It may have been a small step but another significant transition in terms of public service delivery occurred yesterday.

The government launched some mobile apps that will deliver public services to our mobile devices. While the services delivered through the apps such as static information, alerts, notifications, and messages, may not be complex or as interactive, for now, it indicates that the government is adopting a readily available and cheap technology as the way forward.

It is becoming a reality that somewhere down the line, we will be able to obtain public services and pay for them all online by simply using our mobile phones or tablets.

It has been a busy year in terms of ICT developments. The government and the G2C office deserve recognition for the many ICT initiatives related to public service delivery developed in just the past year. It shows that they are serious about exploiting technology and keeping up with the times.

The competition that was organised to rope in the private sector to do the heavy lifting, in terms of software development, for the government is also a noteworthy and logical move.

The government is constantly facing personnel and resource constraints and outsourcing development of the mobile apps only enhances efficiency.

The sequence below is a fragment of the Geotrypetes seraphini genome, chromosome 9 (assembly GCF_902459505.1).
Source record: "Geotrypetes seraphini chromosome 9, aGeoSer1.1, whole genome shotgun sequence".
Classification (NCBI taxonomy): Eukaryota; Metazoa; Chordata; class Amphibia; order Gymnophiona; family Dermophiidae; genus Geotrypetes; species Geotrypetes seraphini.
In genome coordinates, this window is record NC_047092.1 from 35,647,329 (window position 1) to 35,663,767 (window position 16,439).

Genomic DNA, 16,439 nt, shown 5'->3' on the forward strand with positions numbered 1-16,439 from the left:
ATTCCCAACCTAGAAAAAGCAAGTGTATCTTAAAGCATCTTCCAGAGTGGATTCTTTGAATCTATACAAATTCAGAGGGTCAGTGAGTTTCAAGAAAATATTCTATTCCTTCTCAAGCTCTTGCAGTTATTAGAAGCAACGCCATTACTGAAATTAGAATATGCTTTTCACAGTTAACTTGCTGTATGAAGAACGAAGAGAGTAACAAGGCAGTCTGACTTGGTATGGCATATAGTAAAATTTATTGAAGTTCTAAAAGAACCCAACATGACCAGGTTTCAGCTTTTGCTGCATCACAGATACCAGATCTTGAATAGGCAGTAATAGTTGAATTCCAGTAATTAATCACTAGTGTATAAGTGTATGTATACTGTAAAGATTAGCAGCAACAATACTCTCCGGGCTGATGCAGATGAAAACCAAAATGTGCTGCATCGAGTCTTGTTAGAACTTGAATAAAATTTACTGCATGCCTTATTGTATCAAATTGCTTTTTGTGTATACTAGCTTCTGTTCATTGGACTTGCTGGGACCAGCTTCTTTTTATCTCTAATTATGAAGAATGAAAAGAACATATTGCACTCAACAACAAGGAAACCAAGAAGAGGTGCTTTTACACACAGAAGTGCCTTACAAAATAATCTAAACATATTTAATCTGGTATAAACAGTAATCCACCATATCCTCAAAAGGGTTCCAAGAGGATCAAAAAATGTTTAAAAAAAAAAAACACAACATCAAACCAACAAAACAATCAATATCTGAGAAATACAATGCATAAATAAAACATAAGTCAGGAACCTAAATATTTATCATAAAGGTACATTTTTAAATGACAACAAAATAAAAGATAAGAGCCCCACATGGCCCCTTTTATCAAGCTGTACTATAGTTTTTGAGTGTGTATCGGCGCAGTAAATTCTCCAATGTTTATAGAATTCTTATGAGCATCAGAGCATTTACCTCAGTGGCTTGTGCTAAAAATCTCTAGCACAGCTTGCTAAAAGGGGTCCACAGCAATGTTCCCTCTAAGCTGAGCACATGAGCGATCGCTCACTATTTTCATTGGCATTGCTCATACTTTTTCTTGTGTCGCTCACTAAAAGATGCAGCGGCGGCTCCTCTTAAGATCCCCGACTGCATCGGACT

The mobile development contest was announced in May with a July deadline. This means the private firms that created the mobile apps had less than three months to work.

It is a display of how fast certain things can be achieved if labour is divided.

With the majority of the population armed with smart phones and scattered throughout the country given the geographical terrain, it is hard to argue against using the mobile platform to reach the people.

But there is one concern. How do we reach those who may not use smart phones or who are not as literate when it comes to IT?

While it does not mean we should discard the mobile platform or accord it less priority, it does mean that we need to tap into the creativity of not just our government personnel but private sector as well in coming up apps that can communicate with the IT illiterate.

Already we’re seeing those, despite being IT literate, use mobile apps like WeChat. This means it is not impossible to get our citizens who may not be of the Facebook generation to use technology for public services.

The competition has clearly shown that crowd sourcing, by involving the private sector, can pay off when it comes to innovative ideas. The private sector could possibly answer questions on how to reach our rural communities using the mobile platform.

It is also important that the private sector be kept involved, as it would encourage it to be innovative and creative, so that it may provide us with IT solutions to some of our pressing problems.

Another area of concern is the reliability and outreach of our internet connectivity. Efforts are underway to bring the entire country under internet reach but there are already problems of poor speeds, old infrastructure, and high costs in connected areas.

The government and the telecommunications companies must work closely together to resolve these issues, as we cannot have any progress in the software sphere, held back by the hardware. The two have to move forward in tandem.